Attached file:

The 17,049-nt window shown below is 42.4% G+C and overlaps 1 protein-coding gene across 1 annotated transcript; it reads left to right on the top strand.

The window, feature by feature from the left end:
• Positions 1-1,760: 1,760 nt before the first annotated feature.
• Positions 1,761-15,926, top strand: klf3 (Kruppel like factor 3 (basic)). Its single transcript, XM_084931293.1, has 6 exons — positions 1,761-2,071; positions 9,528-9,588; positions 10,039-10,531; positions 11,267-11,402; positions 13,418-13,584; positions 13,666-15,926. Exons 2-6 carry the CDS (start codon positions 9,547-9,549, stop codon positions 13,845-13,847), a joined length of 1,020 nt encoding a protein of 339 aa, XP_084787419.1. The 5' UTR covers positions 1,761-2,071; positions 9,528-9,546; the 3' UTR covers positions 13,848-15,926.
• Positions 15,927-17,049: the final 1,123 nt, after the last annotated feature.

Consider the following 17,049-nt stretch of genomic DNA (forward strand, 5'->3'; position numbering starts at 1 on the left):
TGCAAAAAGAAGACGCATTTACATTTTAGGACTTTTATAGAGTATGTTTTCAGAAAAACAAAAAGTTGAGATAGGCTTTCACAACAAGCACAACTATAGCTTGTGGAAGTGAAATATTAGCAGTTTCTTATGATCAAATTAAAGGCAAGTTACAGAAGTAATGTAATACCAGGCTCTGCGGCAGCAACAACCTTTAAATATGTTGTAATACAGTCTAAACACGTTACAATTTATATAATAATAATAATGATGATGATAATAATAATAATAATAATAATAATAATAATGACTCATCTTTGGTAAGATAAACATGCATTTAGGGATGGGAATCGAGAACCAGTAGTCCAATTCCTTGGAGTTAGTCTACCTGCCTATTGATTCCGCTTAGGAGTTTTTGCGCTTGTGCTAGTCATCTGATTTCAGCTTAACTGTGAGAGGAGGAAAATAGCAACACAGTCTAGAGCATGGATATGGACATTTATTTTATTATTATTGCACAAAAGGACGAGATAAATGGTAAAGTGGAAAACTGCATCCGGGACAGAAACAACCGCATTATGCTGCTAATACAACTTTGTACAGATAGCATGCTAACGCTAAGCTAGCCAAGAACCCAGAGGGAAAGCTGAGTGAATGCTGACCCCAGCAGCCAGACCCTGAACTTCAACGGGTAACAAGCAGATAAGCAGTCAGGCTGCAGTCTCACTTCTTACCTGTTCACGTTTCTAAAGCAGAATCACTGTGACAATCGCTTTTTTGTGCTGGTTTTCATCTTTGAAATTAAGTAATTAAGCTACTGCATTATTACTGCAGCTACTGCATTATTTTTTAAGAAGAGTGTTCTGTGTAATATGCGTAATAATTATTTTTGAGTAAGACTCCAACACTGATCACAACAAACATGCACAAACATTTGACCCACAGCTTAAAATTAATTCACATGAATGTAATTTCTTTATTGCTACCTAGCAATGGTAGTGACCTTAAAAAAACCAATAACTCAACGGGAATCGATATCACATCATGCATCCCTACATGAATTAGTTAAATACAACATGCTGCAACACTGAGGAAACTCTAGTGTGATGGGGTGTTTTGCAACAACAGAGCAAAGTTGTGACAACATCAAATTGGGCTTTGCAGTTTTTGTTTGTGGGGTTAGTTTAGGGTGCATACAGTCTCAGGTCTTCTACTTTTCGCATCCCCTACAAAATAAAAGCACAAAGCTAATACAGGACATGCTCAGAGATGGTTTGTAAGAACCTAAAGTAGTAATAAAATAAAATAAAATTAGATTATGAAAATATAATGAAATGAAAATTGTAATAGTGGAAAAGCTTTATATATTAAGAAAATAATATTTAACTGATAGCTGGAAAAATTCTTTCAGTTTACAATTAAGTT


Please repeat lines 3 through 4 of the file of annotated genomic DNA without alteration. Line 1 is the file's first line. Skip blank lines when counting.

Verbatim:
• Positions 1-1,760: 1,760 nt before the first annotated feature.
• Positions 1,761-15,926, top strand: klf3 (Kruppel like factor 3 (basic)). Its single transcript, XM_084931293.1, has 6 exons — positions 1,761-2,071; positions 9,528-9,588; positions 10,039-10,531; positions 11,267-11,402; positions 13,418-13,584; positions 13,666-15,926. Exons 2-6 carry the CDS (start codon positions 9,547-9,549, stop codon positions 13,845-13,847), a joined length of 1,020 nt encoding a protein of 339 aa, XP_084787419.1. The 5' UTR covers positions 1,761-2,071; positions 9,528-9,546; the 3' UTR covers positions 13,848-15,926.